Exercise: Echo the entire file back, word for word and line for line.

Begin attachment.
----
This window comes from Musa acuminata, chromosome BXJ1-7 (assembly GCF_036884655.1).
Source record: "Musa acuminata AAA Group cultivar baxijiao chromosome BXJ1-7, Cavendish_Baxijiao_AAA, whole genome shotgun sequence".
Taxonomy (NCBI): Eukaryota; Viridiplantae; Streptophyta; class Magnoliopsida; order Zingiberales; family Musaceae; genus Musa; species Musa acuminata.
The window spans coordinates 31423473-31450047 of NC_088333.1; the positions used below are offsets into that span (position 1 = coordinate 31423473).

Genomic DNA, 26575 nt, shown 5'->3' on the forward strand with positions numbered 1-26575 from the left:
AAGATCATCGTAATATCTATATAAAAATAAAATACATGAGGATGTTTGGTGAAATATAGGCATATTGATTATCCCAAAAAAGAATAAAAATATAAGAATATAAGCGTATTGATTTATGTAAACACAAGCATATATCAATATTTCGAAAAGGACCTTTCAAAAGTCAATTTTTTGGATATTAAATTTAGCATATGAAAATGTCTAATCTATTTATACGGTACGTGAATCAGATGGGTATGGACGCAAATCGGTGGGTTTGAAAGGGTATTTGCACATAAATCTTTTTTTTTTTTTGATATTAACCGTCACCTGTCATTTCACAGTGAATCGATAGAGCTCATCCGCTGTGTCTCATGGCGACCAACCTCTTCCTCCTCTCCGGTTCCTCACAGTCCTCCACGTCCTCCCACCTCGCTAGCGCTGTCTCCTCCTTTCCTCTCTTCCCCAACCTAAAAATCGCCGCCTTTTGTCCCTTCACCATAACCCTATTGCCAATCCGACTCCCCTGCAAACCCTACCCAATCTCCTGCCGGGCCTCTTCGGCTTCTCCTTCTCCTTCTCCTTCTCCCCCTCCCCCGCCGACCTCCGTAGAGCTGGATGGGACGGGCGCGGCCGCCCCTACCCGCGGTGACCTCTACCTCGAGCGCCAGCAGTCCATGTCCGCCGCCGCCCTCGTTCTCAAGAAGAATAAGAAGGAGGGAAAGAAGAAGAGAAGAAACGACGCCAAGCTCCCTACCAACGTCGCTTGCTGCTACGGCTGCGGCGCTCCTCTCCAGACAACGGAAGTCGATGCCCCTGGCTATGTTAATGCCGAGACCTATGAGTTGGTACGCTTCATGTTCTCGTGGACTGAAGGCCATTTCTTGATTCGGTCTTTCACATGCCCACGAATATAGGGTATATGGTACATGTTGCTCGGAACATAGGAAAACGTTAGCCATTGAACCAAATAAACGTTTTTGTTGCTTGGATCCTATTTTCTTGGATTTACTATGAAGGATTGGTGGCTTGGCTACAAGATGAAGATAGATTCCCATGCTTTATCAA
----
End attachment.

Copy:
This window comes from Musa acuminata, chromosome BXJ1-7 (assembly GCF_036884655.1).
Source record: "Musa acuminata AAA Group cultivar baxijiao chromosome BXJ1-7, Cavendish_Baxijiao_AAA, whole genome shotgun sequence".
Taxonomy (NCBI): Eukaryota; Viridiplantae; Streptophyta; class Magnoliopsida; order Zingiberales; family Musaceae; genus Musa; species Musa acuminata.
The window spans coordinates 31423473-31450047 of NC_088333.1; the positions used below are offsets into that span (position 1 = coordinate 31423473).

Genomic DNA, 26575 nt, shown 5'->3' on the forward strand with positions numbered 1-26575 from the left:
AAGATCATCGTAATATCTATATAAAAATAAAATACATGAGGATGTTTGGTGAAATATAGGCATATTGATTATCCCAAAAAAGAATAAAAATATAAGAATATAAGCGTATTGATTTATGTAAACACAAGCATATATCAATATTTCGAAAAGGACCTTTCAAAAGTCAATTTTTTGGATATTAAATTTAGCATATGAAAATGTCTAATCTATTTATACGGTACGTGAATCAGATGGGTATGGACGCAAATCGGTGGGTTTGAAAGGGTATTTGCACATAAATCTTTTTTTTTTTTTGATATTAACCGTCACCTGTCATTTCACAGTGAATCGATAGAGCTCATCCGCTGTGTCTCATGGCGACCAACCTCTTCCTCCTCTCCGGTTCCTCACAGTCCTCCACGTCCTCCCACCTCGCTAGCGCTGTCTCCTCCTTTCCTCTCTTCCCCAACCTAAAAATCGCCGCCTTTTGTCCCTTCACCATAACCCTATTGCCAATCCGACTCCCCTGCAAACCCTACCCAATCTCCTGCCGGGCCTCTTCGGCTTCTCCTTCTCCTTCTCCTTCTCCCCCTCCCCCGCCGACCTCCGTAGAGCTGGATGGGACGGGCGCGGCCGCCCCTACCCGCGGTGACCTCTACCTCGAGCGCCAGCAGTCCATGTCCGCCGCCGCCCTCGTTCTCAAGAAGAATAAGAAGGAGGGAAAGAAGAAGAGAAGAAACGACGCCAAGCTCCCTACCAACGTCGCTTGCTGCTACGGCTGCGGCGCTCCTCTCCAGACAACGGAAGTCGATGCCCCTGGCTATGTTAATGCCGAGACCTATGAGTTGGTACGCTTCATGTTCTCGTGGACTGAAGGCCATTTCTTGATTCGGTCTTTCACATGCCCACGAATATAGGGTATATGGTACATGTTGCTCGGAACATAGGAAAACGTTAGCCATTGAACCAAATAAACGTTTTTGTTGCTTGGATCCTATTTTCTTGGATTTACTATGAAGGATTGGTGGCTTGGCTACAAGATGAAGATAGATTCCCATGCTTTATCAA